Hidden paths to innovation: Cater to home as headquarters

March 10, 2021

Here at Foresight Factory, we’ve been looking for “hidden doors” that reveal new pathways of innovation uncovered by the shifts taking place in consumers’ lives as a result of the pandemic. One that we are monitoring closely may not be so hidden or indeed so far away – it’s the door to shoppers’ homes, which have been transformed in the past year into multi-use spaces and in every sense the headquarters of their lives. This already had and will continue to present innovation opportunities for companies in multiple sectors. 

Right Place, Right Time

There are many examples of companies which have benefited from the pandemic already, by having the right product offering at the right time to cater to consumers looking at their homes and lifestyles in new ways. These range from Zoom, whose revenues quadrupled in 2020, to Netflix, which grew its subscriber base by over 20%, to the home improvement giant Kingfisher, which saw its share price boosted by the same proportion over the year.

Longer-Term Trends for Innovation

While the rollout of the vaccine and the gradual easing of restrictions in many parts of the world mean that other parts of the economy – such as the beleaguered travel industry – will hope for some respite in the years to come, we also believe many aspects of the changing role of the home will stick. Not just because of what consumers are telling us, but also because the resulting changes are manifestations of trends we had already identified and were tracking before anyone had heard of SARS-COV-2.

Homeworker Innovation

One example is the shift to working from home. In our research last year, we found that 14% of consumers in GB and the US expected to work from home more once the pandemic is over, compared with before it began. It’s worth bearing in mind, of course, that working from home has largely been, and will continue to be, the preserve of the white collar professional. But just to take one example, global banking giant HSBC announced in February 2021 that it would be reducing its global office space by 40% and moving to a more hybrid working model. This has led to a need for more flexible use of space within the home, and the emergence of innovations such as the PIVOT bed, which transforms into a home gym.

Innovations in Brand Interaction 

Smart assistantWe have also seen changes in how consumers would like to interact with brands, with 63% owning or interested in owning a smart home assistant in 2020, up from 47% in 2017. Meanwhile, 57% globally were interested in a service that automatically replenishes basic household supplies in 2020, up from 52% in 2019. Burgeoning interest in such services reflects a sense that the consumer is thinking about their home as a connected space, which can be serviced rather like a business by companies in all kinds of sectors.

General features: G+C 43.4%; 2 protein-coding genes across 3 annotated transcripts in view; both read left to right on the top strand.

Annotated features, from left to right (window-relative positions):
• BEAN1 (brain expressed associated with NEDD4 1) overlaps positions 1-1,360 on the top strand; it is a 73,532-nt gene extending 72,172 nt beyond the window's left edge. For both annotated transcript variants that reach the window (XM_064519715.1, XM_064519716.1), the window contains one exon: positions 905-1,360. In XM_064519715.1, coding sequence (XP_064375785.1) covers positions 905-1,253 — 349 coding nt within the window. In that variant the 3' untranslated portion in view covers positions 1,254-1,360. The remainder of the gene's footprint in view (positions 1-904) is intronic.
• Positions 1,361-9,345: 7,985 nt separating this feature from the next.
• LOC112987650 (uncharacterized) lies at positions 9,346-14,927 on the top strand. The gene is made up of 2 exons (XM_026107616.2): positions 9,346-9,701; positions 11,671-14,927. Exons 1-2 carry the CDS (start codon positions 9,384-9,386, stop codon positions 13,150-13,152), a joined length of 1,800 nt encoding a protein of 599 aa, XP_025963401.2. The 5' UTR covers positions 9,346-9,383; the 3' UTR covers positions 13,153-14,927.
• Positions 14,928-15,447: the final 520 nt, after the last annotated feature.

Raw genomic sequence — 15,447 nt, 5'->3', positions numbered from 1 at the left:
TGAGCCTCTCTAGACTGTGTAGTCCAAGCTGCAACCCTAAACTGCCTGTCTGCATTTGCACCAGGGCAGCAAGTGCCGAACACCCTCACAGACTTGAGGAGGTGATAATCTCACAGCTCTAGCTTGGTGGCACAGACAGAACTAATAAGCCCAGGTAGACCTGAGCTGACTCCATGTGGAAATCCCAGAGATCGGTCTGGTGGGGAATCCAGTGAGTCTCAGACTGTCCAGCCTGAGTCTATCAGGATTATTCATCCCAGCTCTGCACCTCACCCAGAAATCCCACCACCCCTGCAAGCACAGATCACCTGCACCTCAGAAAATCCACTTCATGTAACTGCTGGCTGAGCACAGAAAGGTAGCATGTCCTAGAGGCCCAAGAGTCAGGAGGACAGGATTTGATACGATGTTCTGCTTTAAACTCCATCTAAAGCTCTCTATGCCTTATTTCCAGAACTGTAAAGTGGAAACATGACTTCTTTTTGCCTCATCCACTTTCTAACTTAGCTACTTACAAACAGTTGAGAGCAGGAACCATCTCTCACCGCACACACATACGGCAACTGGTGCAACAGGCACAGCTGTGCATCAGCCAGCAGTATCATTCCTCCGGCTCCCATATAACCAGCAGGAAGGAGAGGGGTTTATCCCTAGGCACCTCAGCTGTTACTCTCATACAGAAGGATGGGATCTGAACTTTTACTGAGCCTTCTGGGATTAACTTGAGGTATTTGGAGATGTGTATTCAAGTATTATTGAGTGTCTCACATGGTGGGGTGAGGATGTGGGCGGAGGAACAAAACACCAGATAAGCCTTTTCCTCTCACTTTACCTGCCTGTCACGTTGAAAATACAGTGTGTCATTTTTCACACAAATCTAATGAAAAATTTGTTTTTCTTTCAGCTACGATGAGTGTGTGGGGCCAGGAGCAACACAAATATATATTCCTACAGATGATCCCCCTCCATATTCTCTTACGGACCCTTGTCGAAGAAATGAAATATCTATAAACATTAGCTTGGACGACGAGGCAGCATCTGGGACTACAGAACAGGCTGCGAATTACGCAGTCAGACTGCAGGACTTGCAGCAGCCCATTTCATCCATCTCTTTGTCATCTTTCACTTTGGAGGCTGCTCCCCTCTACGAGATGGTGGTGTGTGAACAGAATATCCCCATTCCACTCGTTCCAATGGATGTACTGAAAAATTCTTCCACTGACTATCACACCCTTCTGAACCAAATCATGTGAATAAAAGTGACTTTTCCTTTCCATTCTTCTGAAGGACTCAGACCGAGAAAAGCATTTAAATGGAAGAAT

Some brands in the retail space are being required to rethink their physical presence, with potentially less footfall in city centres, and more focus on suburban areas where remote workers live, and now work, more often. Even when not in the office, these consumers may still yearn for a takeaway coffee or a freshly-made sandwich to get them through a busy day of back-to-back Zoom calls, so delivery and other forms of local fulfilment such as food trucks become more important for the hospitality industry. Subscription services are another channel to explore, along the lines of Lush’s new Fresh and Flowers deliveries of beauty products and blooms.

Small and Nimble Innovators

It’s important to bear in mind that the opportunities on offer are not only for the titan brands of this world, however. The resurgence of localism that has accompanied the shift to more home-based living means that smaller, more local organisations can also serve these homes as headquarters, with more individual and characterful products that serve a purpose or brighten up another day in front of the webcam. The altruistic angle of supporting a local business is also boosted.

Home as Part of Identity

home as identity

More broadly, we found that 48% of global consumers in 2020 agreed that their home is important to their personal identity; a figure that has grown from 43% a year previously. It is not just the enforced confinement of lockdown that is important to bear in mind, but also a shift in the very way we think about our homes. This has fuelled the growth in remodelling that has been so beneficial to brands such as Kingfisher. Other categories can get in on the act too, for example Samsung with its new Frame TV, which blends in with the rest of the home like a work of art. Even when we have hopefully cast off the shackles of the coronavirus for good, many consumers will no longer think about their homes in the same way. 

Your Hidden Doors to Innovation

To explore how you can best capitalise on this and other future opportunities offered by changing consumer need, have a look at our opportunities and innovation solutions, or get in touch about which specific trends are best to activate, and where your most lucrative areas of innovation could lie.


Written by David Crosbie

David has worked in the field of consumer trends and futuring for over a decade. He has helped clients in a wide variety of sectors – from food and drink and other FMCG to financial services and more – to plan effectively and create successful future strategies that are firmly embedded in consumer understanding.

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